Erin Go

Quick, name your favorite Irish DJ.

Come on, we're waiting.

Okay, maybe you see our point. Even though it supports a flourishing underground scene, the Emerald Isle isn't known stateside as a dance music hot spot. Which is why we're just as surprised as you that this year's New Times/Village Voice Media Ultra DJ Contest winner, DJ Ed Whitty, hails from the small town of Carlow, Ireland. Part of a Dublin-based collective named Club Educate, Whitty has called Fort Lauderdale home for a year and a half. He is a true DJ's DJ, spinning records as his only source of income, a situation that has forced the house-head to reluctantly take on residencies at Top 40 hangouts in Lauderdale's lowbrow Himmarshee district.

"I'm trying to push more house into Capone's, but the kind of crowds that go in there, they're all kids and it's very hard to keep their attention with that kind of stuff," Whitty says of his Saturday-night residency. "You gotta build up a lot of energy before the crowd will accept it. If I just break into it, they don't even react at all, but if you get 'em all hyped up and put it in then, they'll go in for it for maybe four tracks, and then people just start leaving."

Fortunately Whitty came to America with plenty of experience and a long-term outlook on his career.

"I have all the patience in the world, so I'd rather be doing this than working at McDonald's," he says with a quick-tongue brogue. "I love music at the end of the day, and obviously I enjoy playing it, but I just prefer playing house. It's just a matter of waiting for those doors to open."

Whitty has been knocking pretty loudly since he began DJing seven years ago. His voraciously upbeat sound tilts funky, organic drums against raring machine beats and digital melodies, slipping in the occasional vocal or guitar sample or a kicking remix of the Killers or LCD Soundsystem. He has played almost every club in Ireland and rocked a float in San Francisco's Love Parade as part of Corvin Dalek's wet 'n' hard crew. The winning mix he submitted to New Times blew wide-open at the halfway mark with outrageous, big-beat pyrotechnics — a stunning crescendo that made Whitty the runaway favorite.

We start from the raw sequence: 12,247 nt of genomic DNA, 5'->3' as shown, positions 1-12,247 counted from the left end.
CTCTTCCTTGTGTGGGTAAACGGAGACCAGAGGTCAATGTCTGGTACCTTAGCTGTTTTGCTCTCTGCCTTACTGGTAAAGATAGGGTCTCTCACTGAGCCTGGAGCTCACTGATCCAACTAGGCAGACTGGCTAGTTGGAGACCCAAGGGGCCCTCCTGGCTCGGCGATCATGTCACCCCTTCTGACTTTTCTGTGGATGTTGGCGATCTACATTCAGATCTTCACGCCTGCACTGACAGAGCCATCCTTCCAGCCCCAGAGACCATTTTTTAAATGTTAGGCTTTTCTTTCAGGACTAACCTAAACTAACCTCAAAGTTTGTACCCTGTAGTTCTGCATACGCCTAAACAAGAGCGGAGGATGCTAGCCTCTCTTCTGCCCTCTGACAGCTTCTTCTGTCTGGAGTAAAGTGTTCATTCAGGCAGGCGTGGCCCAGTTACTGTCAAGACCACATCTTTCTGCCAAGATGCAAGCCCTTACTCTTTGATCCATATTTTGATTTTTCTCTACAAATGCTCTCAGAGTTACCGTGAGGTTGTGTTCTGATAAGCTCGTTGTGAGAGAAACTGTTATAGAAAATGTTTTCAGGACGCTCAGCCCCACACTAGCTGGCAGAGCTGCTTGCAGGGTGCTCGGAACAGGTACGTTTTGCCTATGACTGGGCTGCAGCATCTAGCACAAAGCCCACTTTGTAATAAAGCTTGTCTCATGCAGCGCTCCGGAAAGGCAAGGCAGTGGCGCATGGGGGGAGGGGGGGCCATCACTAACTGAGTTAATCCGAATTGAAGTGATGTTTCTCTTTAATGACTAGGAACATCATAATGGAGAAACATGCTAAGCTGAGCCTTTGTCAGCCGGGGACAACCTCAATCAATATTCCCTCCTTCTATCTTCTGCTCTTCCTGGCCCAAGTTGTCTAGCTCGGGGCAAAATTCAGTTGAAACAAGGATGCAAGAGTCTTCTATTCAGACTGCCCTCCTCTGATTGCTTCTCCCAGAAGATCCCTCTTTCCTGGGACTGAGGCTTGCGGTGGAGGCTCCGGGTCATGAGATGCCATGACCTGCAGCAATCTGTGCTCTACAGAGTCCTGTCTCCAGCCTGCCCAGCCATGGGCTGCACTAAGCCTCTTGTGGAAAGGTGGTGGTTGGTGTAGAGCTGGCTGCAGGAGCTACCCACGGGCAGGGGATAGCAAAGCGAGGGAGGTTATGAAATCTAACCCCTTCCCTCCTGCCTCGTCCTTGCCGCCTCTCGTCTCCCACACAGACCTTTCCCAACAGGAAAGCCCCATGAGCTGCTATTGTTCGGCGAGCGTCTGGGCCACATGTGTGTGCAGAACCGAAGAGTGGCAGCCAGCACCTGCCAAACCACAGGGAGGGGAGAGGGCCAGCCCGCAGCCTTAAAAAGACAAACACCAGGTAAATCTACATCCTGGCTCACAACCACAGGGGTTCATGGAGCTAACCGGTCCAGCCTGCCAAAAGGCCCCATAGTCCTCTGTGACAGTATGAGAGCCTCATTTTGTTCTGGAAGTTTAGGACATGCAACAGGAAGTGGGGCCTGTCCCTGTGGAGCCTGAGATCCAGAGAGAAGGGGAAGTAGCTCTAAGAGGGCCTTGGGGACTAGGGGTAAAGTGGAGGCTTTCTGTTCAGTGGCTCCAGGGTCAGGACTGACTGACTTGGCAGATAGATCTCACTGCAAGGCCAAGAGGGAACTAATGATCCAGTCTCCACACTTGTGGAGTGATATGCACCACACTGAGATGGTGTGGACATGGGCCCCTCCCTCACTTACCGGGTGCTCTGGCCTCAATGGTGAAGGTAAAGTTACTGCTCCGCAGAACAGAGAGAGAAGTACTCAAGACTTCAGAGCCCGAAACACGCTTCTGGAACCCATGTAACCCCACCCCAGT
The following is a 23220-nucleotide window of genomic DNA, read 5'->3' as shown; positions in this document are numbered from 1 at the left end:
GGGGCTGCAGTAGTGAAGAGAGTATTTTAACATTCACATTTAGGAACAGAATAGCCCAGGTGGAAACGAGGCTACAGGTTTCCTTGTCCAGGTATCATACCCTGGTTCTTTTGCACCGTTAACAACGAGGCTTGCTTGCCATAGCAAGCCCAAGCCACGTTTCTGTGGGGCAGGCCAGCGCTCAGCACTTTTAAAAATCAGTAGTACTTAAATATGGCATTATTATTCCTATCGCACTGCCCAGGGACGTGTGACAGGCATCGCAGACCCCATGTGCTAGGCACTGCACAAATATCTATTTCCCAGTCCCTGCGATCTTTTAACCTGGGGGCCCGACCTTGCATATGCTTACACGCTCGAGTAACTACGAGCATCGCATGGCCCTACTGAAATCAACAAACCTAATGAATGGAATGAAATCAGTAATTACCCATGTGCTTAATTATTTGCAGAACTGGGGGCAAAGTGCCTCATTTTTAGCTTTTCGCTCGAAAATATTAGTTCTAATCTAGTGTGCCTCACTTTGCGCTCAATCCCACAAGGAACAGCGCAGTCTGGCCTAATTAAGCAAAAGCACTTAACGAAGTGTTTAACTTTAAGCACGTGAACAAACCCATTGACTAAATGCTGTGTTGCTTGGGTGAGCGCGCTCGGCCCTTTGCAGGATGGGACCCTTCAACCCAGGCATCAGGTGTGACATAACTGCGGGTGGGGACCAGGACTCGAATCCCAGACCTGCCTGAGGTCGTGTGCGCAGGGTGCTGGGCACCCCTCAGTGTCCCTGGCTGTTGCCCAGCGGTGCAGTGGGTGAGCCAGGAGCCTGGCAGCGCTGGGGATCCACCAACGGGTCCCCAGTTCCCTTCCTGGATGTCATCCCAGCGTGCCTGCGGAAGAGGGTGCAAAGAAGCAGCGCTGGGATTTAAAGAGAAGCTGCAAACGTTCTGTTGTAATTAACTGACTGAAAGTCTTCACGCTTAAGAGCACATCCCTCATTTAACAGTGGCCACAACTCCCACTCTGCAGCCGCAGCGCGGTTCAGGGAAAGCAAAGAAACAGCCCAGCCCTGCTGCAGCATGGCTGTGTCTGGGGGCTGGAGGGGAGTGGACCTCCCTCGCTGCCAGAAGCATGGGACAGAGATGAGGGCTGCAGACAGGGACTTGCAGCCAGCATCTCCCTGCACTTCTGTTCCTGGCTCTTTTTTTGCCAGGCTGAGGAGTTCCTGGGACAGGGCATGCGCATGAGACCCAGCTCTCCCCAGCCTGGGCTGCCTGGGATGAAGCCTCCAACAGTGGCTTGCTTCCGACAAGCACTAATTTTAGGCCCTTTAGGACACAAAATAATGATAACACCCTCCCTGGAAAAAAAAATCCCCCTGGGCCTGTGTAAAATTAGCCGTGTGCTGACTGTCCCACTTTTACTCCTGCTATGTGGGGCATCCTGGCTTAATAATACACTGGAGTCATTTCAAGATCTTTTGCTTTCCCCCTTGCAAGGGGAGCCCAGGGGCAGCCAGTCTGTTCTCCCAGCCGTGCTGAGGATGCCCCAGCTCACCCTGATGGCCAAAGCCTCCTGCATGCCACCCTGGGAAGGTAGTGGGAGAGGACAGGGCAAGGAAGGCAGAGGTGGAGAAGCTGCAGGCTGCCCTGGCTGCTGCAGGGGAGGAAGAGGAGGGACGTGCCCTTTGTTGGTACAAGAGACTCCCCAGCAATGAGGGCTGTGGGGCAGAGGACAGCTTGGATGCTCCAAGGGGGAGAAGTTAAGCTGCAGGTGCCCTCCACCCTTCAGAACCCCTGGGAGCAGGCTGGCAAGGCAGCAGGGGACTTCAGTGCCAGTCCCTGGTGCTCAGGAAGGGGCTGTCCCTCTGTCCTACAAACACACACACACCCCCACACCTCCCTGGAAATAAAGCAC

"It's a track by Coburn, called 'We Interrupt This Program,'" he says. "It's wicked, a style unto itself, I think. It can come across to people as nasty, or it can come across as really high energy."

That statement basically sums up Whitty's style — nasty and really high-energy — which he'll take to Ultra to rep both Ireland and South Florida.

"I like being here because the diversity is unbelievable, the cultural differences. Even the negative things are positive," he says of his subtropical surroundings. "It's something I would never experience back home." Just like most of us wouldn't experience an Irish DJ in Fort Lauderdale. God bless America, Irish eyes are smiling.

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Jonathan Zwickel